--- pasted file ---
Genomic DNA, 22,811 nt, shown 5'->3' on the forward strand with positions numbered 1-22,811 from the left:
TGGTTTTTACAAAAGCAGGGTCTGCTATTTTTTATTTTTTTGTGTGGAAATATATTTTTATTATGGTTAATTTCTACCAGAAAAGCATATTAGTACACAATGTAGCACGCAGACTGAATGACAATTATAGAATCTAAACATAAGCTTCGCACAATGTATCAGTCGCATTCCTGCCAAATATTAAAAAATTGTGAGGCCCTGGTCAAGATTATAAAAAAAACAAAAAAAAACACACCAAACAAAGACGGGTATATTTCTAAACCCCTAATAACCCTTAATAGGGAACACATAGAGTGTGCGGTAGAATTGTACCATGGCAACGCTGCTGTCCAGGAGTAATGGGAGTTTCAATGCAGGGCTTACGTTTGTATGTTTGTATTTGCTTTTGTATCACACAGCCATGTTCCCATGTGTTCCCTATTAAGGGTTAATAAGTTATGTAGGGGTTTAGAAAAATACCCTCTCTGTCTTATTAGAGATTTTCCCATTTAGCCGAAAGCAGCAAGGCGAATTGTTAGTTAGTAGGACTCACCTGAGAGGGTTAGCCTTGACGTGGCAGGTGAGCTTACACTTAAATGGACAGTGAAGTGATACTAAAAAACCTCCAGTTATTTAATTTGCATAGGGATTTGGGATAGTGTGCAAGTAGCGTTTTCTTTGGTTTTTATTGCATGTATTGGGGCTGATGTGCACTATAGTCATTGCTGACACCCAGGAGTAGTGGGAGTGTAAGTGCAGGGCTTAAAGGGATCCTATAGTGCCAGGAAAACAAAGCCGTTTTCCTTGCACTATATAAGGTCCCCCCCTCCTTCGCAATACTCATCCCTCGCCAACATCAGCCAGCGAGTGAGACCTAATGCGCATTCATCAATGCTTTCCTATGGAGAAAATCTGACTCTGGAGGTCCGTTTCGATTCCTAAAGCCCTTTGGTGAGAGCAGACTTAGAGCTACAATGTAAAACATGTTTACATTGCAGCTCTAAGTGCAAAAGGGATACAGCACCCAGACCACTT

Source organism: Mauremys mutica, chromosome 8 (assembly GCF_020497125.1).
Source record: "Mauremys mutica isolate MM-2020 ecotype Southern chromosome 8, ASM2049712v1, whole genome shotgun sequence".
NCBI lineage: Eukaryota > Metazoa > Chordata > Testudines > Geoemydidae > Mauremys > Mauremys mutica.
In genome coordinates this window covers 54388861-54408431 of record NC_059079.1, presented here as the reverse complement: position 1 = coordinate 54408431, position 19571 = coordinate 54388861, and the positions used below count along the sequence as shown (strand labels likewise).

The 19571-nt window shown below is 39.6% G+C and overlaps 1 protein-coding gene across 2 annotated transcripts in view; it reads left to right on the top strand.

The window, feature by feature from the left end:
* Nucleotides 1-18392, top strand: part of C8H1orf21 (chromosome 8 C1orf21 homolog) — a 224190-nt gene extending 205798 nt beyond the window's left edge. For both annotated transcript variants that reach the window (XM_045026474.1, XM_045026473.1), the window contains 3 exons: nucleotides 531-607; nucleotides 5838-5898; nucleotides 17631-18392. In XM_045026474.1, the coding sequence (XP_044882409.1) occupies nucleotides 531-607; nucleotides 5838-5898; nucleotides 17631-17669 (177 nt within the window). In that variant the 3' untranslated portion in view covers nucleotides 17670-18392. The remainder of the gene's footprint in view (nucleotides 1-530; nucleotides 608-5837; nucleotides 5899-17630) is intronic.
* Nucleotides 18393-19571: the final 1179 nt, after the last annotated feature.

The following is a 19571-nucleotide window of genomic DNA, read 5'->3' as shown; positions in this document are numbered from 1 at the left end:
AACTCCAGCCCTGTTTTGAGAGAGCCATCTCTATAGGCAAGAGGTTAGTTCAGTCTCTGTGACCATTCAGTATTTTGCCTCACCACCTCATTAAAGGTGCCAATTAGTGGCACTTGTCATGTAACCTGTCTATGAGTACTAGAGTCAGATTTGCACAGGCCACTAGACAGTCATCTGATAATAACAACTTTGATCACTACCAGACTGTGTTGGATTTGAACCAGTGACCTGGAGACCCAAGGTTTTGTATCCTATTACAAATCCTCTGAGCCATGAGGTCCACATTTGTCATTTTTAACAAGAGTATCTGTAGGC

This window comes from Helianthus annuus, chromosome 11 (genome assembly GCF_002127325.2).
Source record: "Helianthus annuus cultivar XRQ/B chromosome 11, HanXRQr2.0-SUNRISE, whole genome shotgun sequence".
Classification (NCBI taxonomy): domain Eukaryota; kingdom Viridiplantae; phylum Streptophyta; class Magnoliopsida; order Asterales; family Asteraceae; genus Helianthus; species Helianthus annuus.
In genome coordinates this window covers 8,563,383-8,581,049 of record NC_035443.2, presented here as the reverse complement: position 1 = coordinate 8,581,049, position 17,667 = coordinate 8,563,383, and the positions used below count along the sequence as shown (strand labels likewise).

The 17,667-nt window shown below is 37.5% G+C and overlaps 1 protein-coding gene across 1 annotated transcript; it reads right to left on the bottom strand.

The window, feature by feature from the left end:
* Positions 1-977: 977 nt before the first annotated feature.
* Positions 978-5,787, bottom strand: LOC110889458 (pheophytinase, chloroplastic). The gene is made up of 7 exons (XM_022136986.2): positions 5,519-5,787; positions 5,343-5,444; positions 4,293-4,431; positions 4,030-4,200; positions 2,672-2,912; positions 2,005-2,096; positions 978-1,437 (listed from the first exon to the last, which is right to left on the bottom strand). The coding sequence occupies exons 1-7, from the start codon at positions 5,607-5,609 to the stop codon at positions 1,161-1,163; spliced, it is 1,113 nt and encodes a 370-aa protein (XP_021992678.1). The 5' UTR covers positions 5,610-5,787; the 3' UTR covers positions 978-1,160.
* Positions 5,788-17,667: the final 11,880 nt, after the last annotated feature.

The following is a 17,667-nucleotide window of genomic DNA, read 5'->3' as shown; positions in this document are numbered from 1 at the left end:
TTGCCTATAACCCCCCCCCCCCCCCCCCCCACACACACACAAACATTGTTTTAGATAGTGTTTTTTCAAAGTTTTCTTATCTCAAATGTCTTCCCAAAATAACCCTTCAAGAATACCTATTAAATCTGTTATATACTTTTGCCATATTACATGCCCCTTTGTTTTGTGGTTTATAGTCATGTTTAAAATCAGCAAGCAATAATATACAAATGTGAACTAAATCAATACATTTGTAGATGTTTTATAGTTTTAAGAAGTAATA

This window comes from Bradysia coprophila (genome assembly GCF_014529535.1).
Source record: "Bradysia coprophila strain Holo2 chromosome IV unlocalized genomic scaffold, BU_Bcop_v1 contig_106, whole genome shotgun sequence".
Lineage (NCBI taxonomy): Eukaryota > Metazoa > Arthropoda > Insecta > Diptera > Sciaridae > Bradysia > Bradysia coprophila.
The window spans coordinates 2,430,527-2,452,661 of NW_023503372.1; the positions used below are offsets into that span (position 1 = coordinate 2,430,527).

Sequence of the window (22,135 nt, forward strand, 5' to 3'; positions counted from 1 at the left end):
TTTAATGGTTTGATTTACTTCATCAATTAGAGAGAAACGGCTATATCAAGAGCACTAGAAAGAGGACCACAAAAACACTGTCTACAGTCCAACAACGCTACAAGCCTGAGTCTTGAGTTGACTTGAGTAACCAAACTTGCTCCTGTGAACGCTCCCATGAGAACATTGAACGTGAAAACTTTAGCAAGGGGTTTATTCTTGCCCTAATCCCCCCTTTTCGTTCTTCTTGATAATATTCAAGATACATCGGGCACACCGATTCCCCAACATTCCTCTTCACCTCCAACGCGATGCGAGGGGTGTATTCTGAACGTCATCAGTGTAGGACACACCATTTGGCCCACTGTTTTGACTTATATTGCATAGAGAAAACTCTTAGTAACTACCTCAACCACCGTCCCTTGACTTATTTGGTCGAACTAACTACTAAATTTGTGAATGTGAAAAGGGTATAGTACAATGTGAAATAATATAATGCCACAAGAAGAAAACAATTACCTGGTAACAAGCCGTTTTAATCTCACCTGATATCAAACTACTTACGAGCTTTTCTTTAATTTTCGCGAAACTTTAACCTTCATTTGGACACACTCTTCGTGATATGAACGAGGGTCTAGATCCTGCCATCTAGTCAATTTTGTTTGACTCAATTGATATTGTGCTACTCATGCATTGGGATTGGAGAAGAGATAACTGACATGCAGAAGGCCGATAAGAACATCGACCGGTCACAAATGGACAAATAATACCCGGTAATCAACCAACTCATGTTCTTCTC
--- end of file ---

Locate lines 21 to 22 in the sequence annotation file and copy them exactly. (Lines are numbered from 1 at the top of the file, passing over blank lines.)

* Positions 5,788-17,667: the final 11,880 nt, after the last annotated feature.

The following is a 17,667-nucleotide window of genomic DNA, read 5'->3' as shown; positions in this document are numbered from 1 at the left end: